Roughly a dozen years after fierce neighborhood opposition persuaded him to abandon an ambitious mixeduse development on 2.5 acres of prime real estate in Kansas City, Mo., Cecil Van Tuyl controls the property’s fate.

Neighbors hope Van Tuyl, who built the largest privately held automobile dealership in the U.S., can remedy a hulking, half-built boutique hotel, office and retail project known as West Edge.

The development has been in limbo and exposed to weather for three years, and its proximity to the Country Club Plaza, a crown jewel shopping and office district, only magnifies the eyesore.

Van Tuyl’s VA West Properties acquired West Edge for $9.5 million in a bankruptcy auction in November and began enclosing the structure. “We are very optimistic about this project moving forward,” said Van Tuyl. “We are going to show patience, we are going to do it right.”

His return to the scene caps a yearslong saga. Van Tuyl sold the property to Kansas City advertising executive Bob Bernstein for $10 million in 2003. A cofounder of the Bernstein-Rein ad agency who lists inventing the McDonald’s Happy Meal among his accomplishments, Bernstein got city and neighborhood approvals to build a mixed-use project on the site. But after breaking ground in 2005, costs quickly escalated.

A dispute with general contractor J.E. Dunn Construction Co. halted construction in 2008. In 2009, Bernstein’s group filed for Chapter 11 after digging itself into a $120 million hole.

VA West now must decide whether to sink $50 million to $70 million more into the endeavor, says Michael White, a real estate attorney who represents VA West. Or, it could spend about $5 million to demolish all but a 960-space underground garage and wait for the next development cycle, he adds.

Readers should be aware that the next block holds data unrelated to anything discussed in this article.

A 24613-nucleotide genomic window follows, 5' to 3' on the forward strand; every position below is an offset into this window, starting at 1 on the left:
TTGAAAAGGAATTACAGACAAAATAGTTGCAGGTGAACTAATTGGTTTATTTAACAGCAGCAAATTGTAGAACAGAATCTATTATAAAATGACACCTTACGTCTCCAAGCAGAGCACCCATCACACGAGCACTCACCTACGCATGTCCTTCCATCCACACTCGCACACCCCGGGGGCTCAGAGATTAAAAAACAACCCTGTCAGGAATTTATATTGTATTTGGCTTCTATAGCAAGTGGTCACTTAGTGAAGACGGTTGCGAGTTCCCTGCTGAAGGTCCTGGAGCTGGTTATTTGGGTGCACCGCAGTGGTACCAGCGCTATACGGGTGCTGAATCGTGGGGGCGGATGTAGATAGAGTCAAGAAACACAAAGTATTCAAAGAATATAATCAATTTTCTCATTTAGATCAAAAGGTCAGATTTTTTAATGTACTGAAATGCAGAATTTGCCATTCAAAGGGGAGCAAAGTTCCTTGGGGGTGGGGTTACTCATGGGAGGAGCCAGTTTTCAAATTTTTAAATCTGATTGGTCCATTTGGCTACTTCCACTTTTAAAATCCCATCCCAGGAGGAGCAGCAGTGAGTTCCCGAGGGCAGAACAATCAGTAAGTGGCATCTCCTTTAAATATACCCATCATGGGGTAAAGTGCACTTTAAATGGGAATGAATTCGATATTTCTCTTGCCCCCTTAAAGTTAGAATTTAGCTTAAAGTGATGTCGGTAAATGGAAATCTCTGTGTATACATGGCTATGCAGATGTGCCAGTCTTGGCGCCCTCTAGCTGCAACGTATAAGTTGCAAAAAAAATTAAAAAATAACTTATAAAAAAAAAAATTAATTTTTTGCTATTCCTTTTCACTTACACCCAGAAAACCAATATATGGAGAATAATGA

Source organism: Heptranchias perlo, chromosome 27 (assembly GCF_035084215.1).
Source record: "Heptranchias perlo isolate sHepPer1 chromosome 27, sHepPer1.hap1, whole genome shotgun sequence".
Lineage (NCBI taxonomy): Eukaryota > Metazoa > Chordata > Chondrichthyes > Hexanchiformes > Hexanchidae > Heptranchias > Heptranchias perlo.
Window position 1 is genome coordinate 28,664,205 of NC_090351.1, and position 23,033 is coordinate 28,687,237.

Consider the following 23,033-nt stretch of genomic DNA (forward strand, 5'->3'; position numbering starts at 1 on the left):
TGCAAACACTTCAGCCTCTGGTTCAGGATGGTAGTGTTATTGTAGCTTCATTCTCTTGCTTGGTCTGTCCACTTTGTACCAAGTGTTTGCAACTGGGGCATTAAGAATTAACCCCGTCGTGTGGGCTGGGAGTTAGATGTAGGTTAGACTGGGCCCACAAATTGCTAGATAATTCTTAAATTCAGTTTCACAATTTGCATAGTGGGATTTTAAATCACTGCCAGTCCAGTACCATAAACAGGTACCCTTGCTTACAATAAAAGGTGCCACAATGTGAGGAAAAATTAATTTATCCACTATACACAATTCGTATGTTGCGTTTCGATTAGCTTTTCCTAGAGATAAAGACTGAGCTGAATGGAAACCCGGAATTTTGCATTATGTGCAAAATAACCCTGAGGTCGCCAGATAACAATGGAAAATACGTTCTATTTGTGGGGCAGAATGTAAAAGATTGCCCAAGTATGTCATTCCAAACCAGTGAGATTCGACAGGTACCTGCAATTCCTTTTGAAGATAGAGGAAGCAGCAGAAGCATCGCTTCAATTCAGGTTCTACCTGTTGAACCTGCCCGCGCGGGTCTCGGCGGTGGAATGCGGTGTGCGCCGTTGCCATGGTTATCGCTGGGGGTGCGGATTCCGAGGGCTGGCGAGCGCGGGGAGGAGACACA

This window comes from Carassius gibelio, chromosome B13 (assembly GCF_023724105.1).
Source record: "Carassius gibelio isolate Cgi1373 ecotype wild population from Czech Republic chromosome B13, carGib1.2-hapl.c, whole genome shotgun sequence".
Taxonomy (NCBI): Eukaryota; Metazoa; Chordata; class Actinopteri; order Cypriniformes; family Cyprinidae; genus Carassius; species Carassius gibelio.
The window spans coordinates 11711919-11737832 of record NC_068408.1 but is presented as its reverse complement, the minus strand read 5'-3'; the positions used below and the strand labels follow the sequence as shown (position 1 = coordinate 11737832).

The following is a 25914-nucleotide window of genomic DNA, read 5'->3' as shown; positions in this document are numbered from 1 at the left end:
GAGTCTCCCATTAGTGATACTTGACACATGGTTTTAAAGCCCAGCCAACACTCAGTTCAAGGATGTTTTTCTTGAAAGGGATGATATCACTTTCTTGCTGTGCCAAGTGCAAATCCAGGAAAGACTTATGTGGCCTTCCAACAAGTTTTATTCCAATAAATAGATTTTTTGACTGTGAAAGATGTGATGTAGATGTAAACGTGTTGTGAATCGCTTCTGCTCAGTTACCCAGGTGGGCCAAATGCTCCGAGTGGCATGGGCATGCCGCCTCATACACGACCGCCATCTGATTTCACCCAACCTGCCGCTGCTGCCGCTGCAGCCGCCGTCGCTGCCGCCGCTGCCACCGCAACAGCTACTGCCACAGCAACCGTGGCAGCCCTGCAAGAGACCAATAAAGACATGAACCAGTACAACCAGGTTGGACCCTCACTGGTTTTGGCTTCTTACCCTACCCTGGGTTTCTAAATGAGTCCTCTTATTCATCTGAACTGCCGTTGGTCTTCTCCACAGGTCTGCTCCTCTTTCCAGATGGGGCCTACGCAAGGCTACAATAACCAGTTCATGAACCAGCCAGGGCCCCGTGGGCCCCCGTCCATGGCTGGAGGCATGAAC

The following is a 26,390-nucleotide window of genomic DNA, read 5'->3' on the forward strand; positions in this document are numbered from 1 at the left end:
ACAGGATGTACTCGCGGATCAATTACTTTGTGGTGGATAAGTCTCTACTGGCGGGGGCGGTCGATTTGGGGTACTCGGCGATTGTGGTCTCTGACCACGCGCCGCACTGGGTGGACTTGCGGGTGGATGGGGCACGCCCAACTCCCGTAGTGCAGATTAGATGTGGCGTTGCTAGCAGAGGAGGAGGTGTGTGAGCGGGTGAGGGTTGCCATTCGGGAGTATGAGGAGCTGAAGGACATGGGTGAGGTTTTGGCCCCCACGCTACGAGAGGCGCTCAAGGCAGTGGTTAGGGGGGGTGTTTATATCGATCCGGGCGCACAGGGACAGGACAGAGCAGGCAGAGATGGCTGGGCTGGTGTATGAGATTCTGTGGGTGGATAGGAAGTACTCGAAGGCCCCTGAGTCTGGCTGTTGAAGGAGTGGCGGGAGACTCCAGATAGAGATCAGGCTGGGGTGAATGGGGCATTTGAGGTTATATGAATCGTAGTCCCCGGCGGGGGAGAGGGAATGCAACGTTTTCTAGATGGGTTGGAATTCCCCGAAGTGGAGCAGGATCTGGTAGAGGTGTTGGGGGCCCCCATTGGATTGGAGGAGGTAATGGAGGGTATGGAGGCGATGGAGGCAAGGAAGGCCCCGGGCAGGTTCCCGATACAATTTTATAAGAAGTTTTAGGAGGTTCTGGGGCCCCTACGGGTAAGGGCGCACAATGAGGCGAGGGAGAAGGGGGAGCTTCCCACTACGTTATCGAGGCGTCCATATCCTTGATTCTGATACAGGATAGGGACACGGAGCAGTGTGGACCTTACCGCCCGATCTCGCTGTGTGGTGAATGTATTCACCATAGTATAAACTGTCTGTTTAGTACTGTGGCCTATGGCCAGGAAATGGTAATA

The decision hinges on the update of a $32 million tax increment financing agreement to pay for the garage, and on VA West’s ability to lure office tenants.

The 228,000 sq. ft., 10-story office structure was designed largely for Bernstein-Rein, which planned to occupy 120,000 sq. ft. It includes a large atrium that tenants view as a problem because of the divide it creates, says White.

The State of Kansas has been wooing Missouri firms with tax incentives, says Dan Lowe, a principal with Kansas City-based RED Development. His firm turned down the first chance to buy West Edge out of bankruptcy for $10 million because of its concern about completion costs and the ability to boost retail space.

J.P. Morgan Retirement Plan Services and KeyBank Real Estate Capital are moving 1,100 workers across the state line to the Sprint Nextel Campus in Overland Park for the tax benefits.

“Every tenant in Missouri with a lease coming up gets a package quoted from Kansas,” says Lowe. “It’s next to impossible not to move because dollars are going directly into the pockets of the business.” —Joe Gose

Deals & Projects

A Chicago-based private real estate joint venture has sold a singletenant, net-leased Citibank property near Wrigley Field in Chicago to a family partnership based in California. The sale price was $2.2 million. The 5,500 sq. ft. retail condominium, located on the first floor of a mid-rise building, is 100% leased to Citibank, according to The Boulder Group, an investment brokerage firm which represented the seller in the transaction.

Duke Realty Corp., based in Indianapolis, has closed on 43 of 56 properties recently acquired from Premier Commercial Realty. The 4.9 million sq. ft. portfolio, acquired for $450 million, consists of 51 bulk warehouse-distribution buildings and five office buildings. The acquisition increases Duke Realty’s holdings in South Florida to more than 7 million sq. ft., making it a top owner of industrial space in Broward and Palm Beach counties.

GC Net Lease REIT, a publicly registered, non-traded real estate investment trust sponsored by Griffin Capital Corp., has acquired a 169,816 sq. ft. printing facility in Loveland, Colo. The facility is leased to World Color LLC under a long-term triple-net lease. The sales price was $11.85 million. The REIT acquired the property at an initial capitalization rate of approximately 10.26%, according to Griffin Capital Citibank, Chicago Corp.